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Muscular reconstruction shows how dinosaurs moved

Thecodontosaurus was one of the first dinosaurs to evolve (around 205 million years ago) and one of the first to be discovered and formally described by scientists. Despite this long history, the small, bipedal dinosaur is still subject to exciting new research. 

Part of the mystery of Thecodontosaurus is that this diminutive, bipedal dinosaur is the ancestor of the massive, quadrupedal sauropods. In a new paper published in Royal Society Open Science, researchers reconstructed Thecodontosaurus’ limb muscles. In reconstructing the muscle structure, the scientists were able to unlock the mystery of how small dinosaurs evolved into massive behemoths. 

“The University of Bristol houses a huge collection of beautifully preserved Thecodontosaurus fossils that were discovered around Bristol,” said study lead author Antonio Ballell, a PhD student in the School of Earth Sciences. “The amazing thing about these fossilized bones is that many preserve the scars and rugosities that the limb musculature left on them with its attachment.”

Not only is especially good fossil preservation needed for musculature reconstruction, a close study on the muscle structure of living relatives is needed as well. 

“In the case of dinosaurs, we have to look at modern crocodilians and birds, that form a group that we call archosaurs, meaning ‘ruling reptiles,’ said Ballell. “Dinosaurs are extinct members of this lineage, and due to evolutionary resemblance, we can compare the muscle anatomy in crocodiles and birds and study the scars that they leave on bones to identify and reconstruct the position of those muscles in dinosaurs.”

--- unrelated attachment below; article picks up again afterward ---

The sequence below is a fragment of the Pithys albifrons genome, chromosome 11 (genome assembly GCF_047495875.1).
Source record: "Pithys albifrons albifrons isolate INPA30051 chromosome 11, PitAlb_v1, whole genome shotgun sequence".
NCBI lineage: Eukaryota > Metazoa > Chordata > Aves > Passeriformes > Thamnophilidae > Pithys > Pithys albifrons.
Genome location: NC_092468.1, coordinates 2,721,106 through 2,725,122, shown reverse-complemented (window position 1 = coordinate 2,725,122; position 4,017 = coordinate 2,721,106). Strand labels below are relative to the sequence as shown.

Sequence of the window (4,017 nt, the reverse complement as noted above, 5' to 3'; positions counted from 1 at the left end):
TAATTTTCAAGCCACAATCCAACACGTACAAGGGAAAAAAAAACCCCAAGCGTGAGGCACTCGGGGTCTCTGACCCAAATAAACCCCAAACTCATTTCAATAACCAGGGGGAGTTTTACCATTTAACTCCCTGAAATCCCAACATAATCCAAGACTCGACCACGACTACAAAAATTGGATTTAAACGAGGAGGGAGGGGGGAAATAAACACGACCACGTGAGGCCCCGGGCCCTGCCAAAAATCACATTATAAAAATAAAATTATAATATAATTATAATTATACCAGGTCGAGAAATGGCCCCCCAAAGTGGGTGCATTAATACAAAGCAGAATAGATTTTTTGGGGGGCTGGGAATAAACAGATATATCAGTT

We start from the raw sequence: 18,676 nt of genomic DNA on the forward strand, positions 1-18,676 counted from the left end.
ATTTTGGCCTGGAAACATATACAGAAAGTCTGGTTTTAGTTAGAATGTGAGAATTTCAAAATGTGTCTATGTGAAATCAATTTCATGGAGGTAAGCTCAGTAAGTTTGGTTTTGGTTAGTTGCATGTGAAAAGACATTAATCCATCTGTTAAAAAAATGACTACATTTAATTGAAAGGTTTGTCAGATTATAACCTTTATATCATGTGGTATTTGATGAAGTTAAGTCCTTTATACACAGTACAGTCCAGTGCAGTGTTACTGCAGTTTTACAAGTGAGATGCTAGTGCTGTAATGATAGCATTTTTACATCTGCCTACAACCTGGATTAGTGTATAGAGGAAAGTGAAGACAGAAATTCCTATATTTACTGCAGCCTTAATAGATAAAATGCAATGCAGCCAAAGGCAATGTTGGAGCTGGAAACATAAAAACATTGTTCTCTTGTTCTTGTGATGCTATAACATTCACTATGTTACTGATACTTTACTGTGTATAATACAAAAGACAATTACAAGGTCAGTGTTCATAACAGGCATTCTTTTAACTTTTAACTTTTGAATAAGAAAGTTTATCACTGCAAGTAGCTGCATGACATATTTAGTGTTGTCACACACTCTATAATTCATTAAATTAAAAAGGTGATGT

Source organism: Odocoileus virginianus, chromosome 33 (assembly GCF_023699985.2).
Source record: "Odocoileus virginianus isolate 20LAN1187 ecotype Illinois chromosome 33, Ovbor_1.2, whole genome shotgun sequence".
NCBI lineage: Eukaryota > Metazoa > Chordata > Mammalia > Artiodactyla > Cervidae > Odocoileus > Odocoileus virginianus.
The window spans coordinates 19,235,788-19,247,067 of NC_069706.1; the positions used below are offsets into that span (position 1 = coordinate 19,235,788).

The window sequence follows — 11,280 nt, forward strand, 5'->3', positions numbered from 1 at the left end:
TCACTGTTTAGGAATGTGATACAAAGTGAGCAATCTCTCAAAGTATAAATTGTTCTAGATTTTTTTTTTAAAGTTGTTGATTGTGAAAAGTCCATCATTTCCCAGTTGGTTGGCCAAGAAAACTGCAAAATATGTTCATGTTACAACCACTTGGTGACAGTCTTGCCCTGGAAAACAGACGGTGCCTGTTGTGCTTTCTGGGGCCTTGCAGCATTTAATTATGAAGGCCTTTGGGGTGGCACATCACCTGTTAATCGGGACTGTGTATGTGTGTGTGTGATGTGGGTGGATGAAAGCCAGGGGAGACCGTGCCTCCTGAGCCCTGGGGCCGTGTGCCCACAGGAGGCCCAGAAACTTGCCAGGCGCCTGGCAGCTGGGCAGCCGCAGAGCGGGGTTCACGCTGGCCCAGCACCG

“These kinds of muscular reconstructions are fundamental to understand functional aspects of the life of extinct organisms,” said study co-author Professor Emily Rayfield. “We can use this information to simulate how these animals walked and ran with computational tools.”

The reconstruction of Thecodontosaurus paints the image of an agile dinosaur that used its forelimbs for grasping rather than walking. There are also hints of the musculature necessary for the massive sauropods that evolved later, even in this early dinosaur. 

“From an evolutionary perspective, our study adds more pieces to the puzzle of how the locomotion and posture changed during the evolution of dinosaurs and in the line to the giant sauropods,” said study co-author Professor Mike Benton.

“How were limb muscles modified in the evolution of multi-ton quadrupeds from tiny bipeds? Reconstructing the limb muscles of Thecodontosaurus gives us new information of the early stages of that important evolutionary transition.”

By Zach Fitzner, Staff Writer

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